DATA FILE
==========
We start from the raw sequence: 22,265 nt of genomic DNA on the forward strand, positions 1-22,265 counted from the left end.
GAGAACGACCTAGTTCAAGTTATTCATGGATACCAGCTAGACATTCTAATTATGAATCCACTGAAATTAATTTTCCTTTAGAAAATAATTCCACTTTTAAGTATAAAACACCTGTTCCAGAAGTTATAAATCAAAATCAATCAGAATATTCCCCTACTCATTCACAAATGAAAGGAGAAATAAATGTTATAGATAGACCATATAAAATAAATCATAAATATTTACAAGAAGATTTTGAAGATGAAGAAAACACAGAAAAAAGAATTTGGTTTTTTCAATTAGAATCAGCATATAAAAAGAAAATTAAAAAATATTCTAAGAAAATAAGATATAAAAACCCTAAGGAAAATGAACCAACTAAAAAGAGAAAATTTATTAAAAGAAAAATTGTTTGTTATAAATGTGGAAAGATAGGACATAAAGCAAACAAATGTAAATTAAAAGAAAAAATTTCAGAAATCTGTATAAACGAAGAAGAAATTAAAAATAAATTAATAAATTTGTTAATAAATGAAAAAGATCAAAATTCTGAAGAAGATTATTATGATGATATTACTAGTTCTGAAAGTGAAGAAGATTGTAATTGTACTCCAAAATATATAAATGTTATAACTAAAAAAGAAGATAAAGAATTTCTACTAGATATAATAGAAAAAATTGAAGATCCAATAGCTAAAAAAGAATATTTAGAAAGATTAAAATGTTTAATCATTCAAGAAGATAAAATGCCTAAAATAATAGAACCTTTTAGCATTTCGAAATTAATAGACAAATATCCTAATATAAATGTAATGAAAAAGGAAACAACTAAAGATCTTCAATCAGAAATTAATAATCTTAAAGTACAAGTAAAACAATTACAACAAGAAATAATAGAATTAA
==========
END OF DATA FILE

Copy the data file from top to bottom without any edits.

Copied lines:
We start from the raw sequence: 22,265 nt of genomic DNA on the forward strand, positions 1-22,265 counted from the left end.
GAGAACGACCTAGTTCAAGTTATTCATGGATACCAGCTAGACATTCTAATTATGAATCCACTGAAATTAATTTTCCTTTAGAAAATAATTCCACTTTTAAGTATAAAACACCTGTTCCAGAAGTTATAAATCAAAATCAATCAGAATATTCCCCTACTCATTCACAAATGAAAGGAGAAATAAATGTTATAGATAGACCATATAAAATAAATCATAAATATTTACAAGAAGATTTTGAAGATGAAGAAAACACAGAAAAAAGAATTTGGTTTTTTCAATTAGAATCAGCATATAAAAAGAAAATTAAAAAATATTCTAAGAAAATAAGATATAAAAACCCTAAGGAAAATGAACCAACTAAAAAGAGAAAATTTATTAAAAGAAAAATTGTTTGTTATAAATGTGGAAAGATAGGACATAAAGCAAACAAATGTAAATTAAAAGAAAAAATTTCAGAAATCTGTATAAACGAAGAAGAAATTAAAAATAAATTAATAAATTTGTTAATAAATGAAAAAGATCAAAATTCTGAAGAAGATTATTATGATGATATTACTAGTTCTGAAAGTGAAGAAGATTGTAATTGTACTCCAAAATATATAAATGTTATAACTAAAAAAGAAGATAAAGAATTTCTACTAGATATAATAGAAAAAATTGAAGATCCAATAGCTAAAAAAGAATATTTAGAAAGATTAAAATGTTTAATCATTCAAGAAGATAAAATGCCTAAAATAATAGAACCTTTTAGCATTTCGAAATTAATAGACAAATATCCTAATATAAATGTAATGAAAAAGGAAACAACTAAAGATCTTCAATCAGAAATTAATAATCTTAAAGTACAAGTAAAACAATTACAACAAGAAATAATAGAATTAA